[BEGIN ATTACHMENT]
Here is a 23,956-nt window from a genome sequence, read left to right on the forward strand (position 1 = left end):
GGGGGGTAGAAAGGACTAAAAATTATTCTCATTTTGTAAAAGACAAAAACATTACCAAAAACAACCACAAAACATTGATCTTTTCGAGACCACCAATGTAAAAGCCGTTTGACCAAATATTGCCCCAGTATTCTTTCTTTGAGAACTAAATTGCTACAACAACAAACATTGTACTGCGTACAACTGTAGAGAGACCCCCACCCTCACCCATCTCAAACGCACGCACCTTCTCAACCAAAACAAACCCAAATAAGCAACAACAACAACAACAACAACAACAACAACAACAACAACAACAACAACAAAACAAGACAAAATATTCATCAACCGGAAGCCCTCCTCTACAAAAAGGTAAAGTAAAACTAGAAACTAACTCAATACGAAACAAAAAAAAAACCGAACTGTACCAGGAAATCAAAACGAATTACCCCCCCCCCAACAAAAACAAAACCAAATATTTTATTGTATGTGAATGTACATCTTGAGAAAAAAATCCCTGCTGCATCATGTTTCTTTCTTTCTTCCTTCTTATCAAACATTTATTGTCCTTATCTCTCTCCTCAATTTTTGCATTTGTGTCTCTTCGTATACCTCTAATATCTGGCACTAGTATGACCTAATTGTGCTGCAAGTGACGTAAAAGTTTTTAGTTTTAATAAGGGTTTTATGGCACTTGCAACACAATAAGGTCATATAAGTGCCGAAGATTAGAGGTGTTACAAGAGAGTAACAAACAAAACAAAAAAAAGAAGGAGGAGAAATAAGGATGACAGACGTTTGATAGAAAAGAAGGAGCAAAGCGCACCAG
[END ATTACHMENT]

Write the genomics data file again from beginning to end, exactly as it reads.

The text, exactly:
Here is a 23,956-nt window from a genome sequence, read left to right on the forward strand (position 1 = left end):
GGGGGGTAGAAAGGACTAAAAATTATTCTCATTTTGTAAAAGACAAAAACATTACCAAAAACAACCACAAAACATTGATCTTTTCGAGACCACCAATGTAAAAGCCGTTTGACCAAATATTGCCCCAGTATTCTTTCTTTGAGAACTAAATTGCTACAACAACAAACATTGTACTGCGTACAACTGTAGAGAGACCCCCACCCTCACCCATCTCAAACGCACGCACCTTCTCAACCAAAACAAACCCAAATAAGCAACAACAACAACAACAACAACAACAACAACAACAACAACAACAACAACAAAACAAGACAAAATATTCATCAACCGGAAGCCCTCCTCTACAAAAAGGTAAAGTAAAACTAGAAACTAACTCAATACGAAACAAAAAAAAAACCGAACTGTACCAGGAAATCAAAACGAATTACCCCCCCCCCAACAAAAACAAAACCAAATATTTTATTGTATGTGAATGTACATCTTGAGAAAAAAATCCCTGCTGCATCATGTTTCTTTCTTTCTTCCTTCTTATCAAACATTTATTGTCCTTATCTCTCTCCTCAATTTTTGCATTTGTGTCTCTTCGTATACCTCTAATATCTGGCACTAGTATGACCTAATTGTGCTGCAAGTGACGTAAAAGTTTTTAGTTTTAATAAGGGTTTTATGGCACTTGCAACACAATAAGGTCATATAAGTGCCGAAGATTAGAGGTGTTACAAGAGAGTAACAAACAAAACAAAAAAAAGAAGGAGGAGAAATAAGGATGACAGACGTTTGATAGAAAAGAAGGAGCAAAGCGCACCAG